Transport in El Salvador

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The road to San Salvador, leaving from Apopa. Vertical road leads to Quezaltepeque. The volcano of San Salvador is seen in the distance. Rd to SS.jpg
The road to San Salvador, leaving from Apopa. Vertical road leads to Quezaltepeque. The volcano of San Salvador is seen in the distance.

El Salvador has transport links by road, rail, sea and air.

El Salvador country in Central America

El Salvador, officially the Republic of El Salvador, is the smallest and the most densely populated country in Central America. It is bordered on the northeast by Honduras, on the northwest by Guatemala, and on the south by the Pacific Ocean. El Salvador's capital and largest city is San Salvador. As of 2016, the country had a population of approximately 6.34 million.

Transport human-directed movement of things or people between locations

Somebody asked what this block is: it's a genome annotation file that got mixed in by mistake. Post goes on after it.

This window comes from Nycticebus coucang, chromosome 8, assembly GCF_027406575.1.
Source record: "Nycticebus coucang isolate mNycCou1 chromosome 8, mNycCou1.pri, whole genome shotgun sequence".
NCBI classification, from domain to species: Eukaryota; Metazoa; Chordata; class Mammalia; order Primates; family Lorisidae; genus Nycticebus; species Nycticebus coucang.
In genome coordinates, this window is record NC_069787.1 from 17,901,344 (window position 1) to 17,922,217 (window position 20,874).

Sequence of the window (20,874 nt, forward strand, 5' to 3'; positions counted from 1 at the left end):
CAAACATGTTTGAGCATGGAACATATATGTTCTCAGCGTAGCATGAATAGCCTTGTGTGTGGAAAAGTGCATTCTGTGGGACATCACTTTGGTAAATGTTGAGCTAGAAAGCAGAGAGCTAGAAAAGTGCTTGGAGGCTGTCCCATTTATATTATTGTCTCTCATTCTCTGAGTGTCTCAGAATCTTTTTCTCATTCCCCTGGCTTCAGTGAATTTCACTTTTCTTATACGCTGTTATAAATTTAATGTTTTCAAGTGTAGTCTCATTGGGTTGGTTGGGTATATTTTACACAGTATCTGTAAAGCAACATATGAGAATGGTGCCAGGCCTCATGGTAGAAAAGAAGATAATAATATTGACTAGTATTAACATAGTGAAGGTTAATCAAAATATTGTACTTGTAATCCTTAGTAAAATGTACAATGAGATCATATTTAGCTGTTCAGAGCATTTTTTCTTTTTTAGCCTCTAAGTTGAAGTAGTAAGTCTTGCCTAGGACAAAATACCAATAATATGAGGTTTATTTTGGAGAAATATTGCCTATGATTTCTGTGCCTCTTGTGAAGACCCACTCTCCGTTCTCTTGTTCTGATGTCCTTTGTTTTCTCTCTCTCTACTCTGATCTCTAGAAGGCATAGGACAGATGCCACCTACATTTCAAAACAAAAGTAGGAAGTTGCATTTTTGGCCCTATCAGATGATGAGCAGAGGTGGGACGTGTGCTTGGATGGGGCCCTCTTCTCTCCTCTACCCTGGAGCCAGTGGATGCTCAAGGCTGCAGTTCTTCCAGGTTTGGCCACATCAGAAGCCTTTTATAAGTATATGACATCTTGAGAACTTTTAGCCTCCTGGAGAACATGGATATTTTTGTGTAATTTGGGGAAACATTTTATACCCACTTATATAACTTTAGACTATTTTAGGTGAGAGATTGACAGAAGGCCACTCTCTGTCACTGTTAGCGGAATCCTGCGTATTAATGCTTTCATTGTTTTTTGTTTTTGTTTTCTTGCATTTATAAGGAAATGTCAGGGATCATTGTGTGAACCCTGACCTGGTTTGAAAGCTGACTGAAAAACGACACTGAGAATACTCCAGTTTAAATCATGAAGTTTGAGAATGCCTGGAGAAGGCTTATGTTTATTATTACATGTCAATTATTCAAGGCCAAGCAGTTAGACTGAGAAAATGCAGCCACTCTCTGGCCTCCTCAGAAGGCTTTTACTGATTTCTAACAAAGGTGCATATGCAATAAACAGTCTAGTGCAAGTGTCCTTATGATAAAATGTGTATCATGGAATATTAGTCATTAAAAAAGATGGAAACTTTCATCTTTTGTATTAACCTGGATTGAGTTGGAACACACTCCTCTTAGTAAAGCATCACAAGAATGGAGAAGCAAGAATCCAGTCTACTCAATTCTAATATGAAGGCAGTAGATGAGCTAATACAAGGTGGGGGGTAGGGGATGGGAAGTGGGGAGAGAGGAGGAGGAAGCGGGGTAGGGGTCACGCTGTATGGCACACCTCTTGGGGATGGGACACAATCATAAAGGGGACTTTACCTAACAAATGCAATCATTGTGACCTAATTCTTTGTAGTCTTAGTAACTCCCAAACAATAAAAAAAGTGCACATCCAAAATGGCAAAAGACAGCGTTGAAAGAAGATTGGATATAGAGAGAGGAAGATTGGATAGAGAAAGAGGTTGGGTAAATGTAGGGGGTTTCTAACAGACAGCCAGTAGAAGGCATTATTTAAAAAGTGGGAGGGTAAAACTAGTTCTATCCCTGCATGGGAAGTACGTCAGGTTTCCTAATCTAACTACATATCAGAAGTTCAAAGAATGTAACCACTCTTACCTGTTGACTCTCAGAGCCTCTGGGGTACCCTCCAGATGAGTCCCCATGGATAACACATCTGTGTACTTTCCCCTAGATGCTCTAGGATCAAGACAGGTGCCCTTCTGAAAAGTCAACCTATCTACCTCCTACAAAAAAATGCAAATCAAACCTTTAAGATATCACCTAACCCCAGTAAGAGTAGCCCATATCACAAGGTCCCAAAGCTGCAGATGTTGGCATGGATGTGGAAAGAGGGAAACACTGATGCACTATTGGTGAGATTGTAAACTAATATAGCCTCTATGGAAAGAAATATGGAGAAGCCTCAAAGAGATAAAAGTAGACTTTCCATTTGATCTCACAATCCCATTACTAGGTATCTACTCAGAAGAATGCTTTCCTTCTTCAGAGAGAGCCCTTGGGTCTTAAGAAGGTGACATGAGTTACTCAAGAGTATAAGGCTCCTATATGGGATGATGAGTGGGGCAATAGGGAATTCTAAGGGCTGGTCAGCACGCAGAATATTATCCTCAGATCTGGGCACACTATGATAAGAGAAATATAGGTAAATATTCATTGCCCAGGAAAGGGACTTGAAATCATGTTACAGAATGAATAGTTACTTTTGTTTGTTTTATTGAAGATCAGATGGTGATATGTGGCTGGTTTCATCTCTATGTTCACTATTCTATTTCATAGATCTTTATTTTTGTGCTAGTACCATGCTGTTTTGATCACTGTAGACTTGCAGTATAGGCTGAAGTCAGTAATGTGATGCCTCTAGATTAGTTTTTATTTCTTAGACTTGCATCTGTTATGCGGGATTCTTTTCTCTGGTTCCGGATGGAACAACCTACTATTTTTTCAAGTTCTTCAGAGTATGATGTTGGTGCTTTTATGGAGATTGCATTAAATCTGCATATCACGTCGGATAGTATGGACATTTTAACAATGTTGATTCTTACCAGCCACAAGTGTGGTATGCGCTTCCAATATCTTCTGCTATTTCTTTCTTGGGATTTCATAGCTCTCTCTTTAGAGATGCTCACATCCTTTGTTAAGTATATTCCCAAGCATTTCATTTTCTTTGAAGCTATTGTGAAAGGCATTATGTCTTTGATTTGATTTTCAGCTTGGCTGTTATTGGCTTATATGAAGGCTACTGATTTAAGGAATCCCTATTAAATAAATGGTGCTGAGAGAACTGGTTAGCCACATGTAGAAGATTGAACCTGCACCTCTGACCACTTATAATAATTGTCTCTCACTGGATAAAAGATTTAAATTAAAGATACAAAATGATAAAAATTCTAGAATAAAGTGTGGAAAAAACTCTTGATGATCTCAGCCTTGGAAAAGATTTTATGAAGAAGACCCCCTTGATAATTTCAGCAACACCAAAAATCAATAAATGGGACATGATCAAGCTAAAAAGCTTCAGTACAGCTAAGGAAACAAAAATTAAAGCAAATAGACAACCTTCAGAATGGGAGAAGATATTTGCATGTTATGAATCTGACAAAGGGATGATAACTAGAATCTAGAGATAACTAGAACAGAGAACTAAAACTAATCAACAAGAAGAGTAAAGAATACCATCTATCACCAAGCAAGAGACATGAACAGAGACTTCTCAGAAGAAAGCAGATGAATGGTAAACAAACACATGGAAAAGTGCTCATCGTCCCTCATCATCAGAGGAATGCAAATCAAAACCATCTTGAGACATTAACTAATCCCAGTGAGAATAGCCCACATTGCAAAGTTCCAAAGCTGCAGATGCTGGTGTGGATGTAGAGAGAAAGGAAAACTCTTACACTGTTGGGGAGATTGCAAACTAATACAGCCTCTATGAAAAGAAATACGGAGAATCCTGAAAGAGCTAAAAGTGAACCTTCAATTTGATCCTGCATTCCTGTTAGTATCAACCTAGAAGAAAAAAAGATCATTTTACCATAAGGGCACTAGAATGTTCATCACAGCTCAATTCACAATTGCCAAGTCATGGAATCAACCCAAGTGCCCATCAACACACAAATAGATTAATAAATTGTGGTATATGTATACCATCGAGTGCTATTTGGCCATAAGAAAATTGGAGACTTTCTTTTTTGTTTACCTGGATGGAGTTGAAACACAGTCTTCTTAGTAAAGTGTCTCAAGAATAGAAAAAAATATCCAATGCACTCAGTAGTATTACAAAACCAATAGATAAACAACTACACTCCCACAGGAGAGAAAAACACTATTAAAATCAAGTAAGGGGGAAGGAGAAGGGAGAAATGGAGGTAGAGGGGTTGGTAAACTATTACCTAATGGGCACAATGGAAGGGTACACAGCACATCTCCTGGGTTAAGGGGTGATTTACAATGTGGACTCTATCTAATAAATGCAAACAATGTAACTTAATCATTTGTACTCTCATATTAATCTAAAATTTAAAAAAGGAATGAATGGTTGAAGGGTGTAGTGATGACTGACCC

Transport or transportation is the movement of humans, animals and goods from one location to another. In other words the action of transport is defined as a particular movement of an organism or thing from a point A to the Point B. Modes of transport include air, land, water, cable, pipeline and space. The field can be divided into infrastructure, vehicles and operations. Transport is important because it enables trade between people, which is essential for the development of civilizations.

Road transport collective term for all forms of transport which takes place on roads, exept railroads

Road transport or road transportation is a type of transport by using roads. Transport on roads can be roughly grouped into the transportation of goods and transportation of people. In many countries licensing requirements and safety regulations ensure a separation of the two industries. Movement along roads may be by bike or automobile, truck, or by animal such as horse or oxen. Standard networks of roads were adopted by Romans, Persians, Aztec, and other early empires, and may be regarded as a feature of empires. Cargo may be transported by trucking companies, while passengers may be transported via mass transit. Commonly defined features of modern roads include defined lanes and signage. Within the United States, roads between regions are connected via the Interstate Highway System.

Contents

El Salvador has over 10,000 km of roads, and one passenger rail service. There are several seaports on the Pacific Ocean, and two international airports.